What’s worse than getting hit by ransomware? Finding out your IT Director tried to help you avoid it months ago.
Remember when Lake City in Florida recently had to shell out nearly 500,000 to hackers so they could get their data back after being hit by ransomware? It seems their trouble is only just beginning.
In a new lawsuit, their former IT Director Brian A. Hawkins alleges that he made the city aware of their IT vulnerabilities months before the attack. Given that he was fired over the ransomware incident, he’s hoping to point the blame back at those who did nothing when he initially warned them.
According to Hawkins, he suggested that the city should invest in a cloud backup service, which would have protected them in the event of a ransomware attack. Apparently, they decided it wasn’t worth the money, and opted not to heed his suggestion.
Fast forward a few months to the attack, and in the aftermath, Hawkins receives a letter stating the following:
“Recent events, including a cyberattack on the City of Lake City and the inability to quickly recover from this attack, including the failure to have in place a reliable and effective backup system,” it said, “have demonstrated significant weaknesses with the city’s I.T. department under your leadership.”
Hawkins has since filed a public records request for his hard drive from work and emails that would prove he made the recommendations, but it will be sometime before a ruling is made. No matter which party wins the lawsuit, it will set an interesting precedent in an important discussion…
In response to Hawkin’s request for his hard drive and emails, Lake City stated it would charge about $7000 to review and redact the necessary records. Does this mean IT directors, managers and others in positions of IT leaders will need to keep their own records going forward?
It begs a question of trust – if an IT director, CIO, or CISO makes a suggestion to help protect the IT systems, and that suggestion isn’t followed, how can they know they’ll be absolved of responsibility if the worst were to happen?
It may be prudent for IT teams to implement a more formal process of review and remediation for IT upgrades, especially when they concern cybersecurity. Requiring the signature and expressed understanding of the parties they report to may protect them in situations like the one Hawkins has found himself in.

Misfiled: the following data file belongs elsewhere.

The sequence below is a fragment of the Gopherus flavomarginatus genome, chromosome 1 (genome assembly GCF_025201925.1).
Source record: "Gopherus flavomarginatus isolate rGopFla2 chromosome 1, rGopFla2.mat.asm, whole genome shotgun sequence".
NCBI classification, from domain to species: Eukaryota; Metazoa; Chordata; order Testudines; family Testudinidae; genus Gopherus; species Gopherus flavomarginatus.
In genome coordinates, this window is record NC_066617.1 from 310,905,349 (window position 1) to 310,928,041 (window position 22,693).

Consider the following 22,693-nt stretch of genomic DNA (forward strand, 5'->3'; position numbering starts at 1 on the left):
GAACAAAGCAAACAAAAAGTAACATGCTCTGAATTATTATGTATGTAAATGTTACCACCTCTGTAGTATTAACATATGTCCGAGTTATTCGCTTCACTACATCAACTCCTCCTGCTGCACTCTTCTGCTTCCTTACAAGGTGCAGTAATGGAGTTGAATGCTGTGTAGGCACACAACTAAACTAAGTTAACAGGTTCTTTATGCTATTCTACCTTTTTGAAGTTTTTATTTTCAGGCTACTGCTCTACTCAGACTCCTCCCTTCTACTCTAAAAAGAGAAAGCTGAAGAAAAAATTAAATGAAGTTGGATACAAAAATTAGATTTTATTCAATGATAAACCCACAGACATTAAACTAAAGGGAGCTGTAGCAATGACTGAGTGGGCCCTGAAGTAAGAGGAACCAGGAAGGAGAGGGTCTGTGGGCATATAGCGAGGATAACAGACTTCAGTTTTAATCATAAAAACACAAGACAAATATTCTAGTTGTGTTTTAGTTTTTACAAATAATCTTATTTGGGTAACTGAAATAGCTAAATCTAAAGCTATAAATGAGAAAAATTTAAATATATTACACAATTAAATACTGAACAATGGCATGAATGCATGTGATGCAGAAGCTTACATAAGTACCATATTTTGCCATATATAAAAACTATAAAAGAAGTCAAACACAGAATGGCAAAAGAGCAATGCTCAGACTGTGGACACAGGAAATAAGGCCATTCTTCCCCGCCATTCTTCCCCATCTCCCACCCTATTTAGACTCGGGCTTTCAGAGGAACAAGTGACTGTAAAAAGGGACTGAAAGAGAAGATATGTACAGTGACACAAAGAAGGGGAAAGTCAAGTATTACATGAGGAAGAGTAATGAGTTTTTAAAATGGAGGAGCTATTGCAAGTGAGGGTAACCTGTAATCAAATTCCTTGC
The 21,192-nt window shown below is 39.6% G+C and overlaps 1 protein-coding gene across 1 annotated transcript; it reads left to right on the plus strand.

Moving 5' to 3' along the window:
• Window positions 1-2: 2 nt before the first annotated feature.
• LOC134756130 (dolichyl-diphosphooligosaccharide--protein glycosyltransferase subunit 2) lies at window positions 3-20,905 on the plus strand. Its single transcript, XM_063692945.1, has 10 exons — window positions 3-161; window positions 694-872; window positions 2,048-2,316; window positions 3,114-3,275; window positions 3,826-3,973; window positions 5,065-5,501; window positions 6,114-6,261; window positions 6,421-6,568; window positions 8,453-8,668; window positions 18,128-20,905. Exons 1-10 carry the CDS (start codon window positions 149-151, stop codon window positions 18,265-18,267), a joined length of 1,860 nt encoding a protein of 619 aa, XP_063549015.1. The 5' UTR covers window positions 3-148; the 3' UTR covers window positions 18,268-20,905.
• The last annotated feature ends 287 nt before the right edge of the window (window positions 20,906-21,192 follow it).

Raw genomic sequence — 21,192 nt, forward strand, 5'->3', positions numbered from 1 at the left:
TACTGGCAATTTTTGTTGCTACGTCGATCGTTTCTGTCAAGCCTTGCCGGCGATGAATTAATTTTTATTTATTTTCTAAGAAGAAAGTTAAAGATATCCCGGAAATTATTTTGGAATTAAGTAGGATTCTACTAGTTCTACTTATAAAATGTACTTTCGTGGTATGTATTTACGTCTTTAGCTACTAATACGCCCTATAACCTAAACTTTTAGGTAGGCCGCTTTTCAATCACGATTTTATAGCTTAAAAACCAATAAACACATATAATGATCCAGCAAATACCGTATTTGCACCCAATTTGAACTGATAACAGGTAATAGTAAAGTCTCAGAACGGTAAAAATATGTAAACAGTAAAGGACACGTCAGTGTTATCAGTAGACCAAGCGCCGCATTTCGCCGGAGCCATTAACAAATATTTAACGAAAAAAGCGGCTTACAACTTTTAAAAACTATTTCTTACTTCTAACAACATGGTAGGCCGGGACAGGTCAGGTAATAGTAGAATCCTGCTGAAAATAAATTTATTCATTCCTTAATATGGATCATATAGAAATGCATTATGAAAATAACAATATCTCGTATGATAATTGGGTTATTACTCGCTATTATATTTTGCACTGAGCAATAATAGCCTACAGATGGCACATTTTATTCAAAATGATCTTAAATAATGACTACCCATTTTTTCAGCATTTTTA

C-Level & Board Responsibility
If the lawsuit finds in favor of Hawkins, those leading similar organizations and companies will have to reconsider how they consider suggestions from their IT teams.
If you were to receive a suggestion about an upgrade from your IT team today, what’s your obligation to implement it? If failing to do so leads to a major cybersecurity incident next month, how liable are you?
This is important to consider because it could significantly affect your IT budgeting. If you’re compelled to pay for every service and product your IT director suggests because you’re afraid of being vulnerable to ransomware, then your IT will be much more expensive than usual.
Is there a way for you to consider what your IT director tells you without having to take their word for it, and overspend on it?
Think about it for a second – since you were a kid in elementary school, you’ve been taught how important it is to double-check the answers you’re given. Whether it means double-checking the answer you get in long division or more extensive critical thinking, it’s important to double-check what you’re being told.
It’s not just a priority in school either. How about when you get a diagnosis from a doctor? It’s common practice to consult a second physician to double-check that what you’re being told is correct, and that what’s being done about it is the right course of action.
Just as you would with a doctor or a mechanic, you should be sure to have your IT services and onsite hardware double checked on a regular basis. In doing so, you can verify the following aspects of your IT infrastructure:
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